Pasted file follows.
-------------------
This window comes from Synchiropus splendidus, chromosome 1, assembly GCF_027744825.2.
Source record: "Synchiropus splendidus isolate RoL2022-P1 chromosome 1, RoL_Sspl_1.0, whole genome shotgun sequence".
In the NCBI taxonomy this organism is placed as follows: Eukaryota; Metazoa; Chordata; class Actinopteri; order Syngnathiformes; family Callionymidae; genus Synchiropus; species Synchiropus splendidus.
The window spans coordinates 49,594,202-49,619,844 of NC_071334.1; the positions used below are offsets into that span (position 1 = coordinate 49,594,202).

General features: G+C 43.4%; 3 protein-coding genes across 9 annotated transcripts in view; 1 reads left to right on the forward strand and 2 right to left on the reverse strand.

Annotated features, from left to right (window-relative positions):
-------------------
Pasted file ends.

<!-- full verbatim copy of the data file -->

This window comes from Synchiropus splendidus, chromosome 1, assembly GCF_027744825.2.
Source record: "Synchiropus splendidus isolate RoL2022-P1 chromosome 1, RoL_Sspl_1.0, whole genome shotgun sequence".
In the NCBI taxonomy this organism is placed as follows: Eukaryota; Metazoa; Chordata; class Actinopteri; order Syngnathiformes; family Callionymidae; genus Synchiropus; species Synchiropus splendidus.
The window spans coordinates 49,594,202-49,619,844 of NC_071334.1; the positions used below are offsets into that span (position 1 = coordinate 49,594,202).

General features: G+C 43.4%; 3 protein-coding genes across 9 annotated transcripts in view; 1 reads left to right on the forward strand and 2 right to left on the reverse strand.

Annotated features, from left to right (window-relative positions):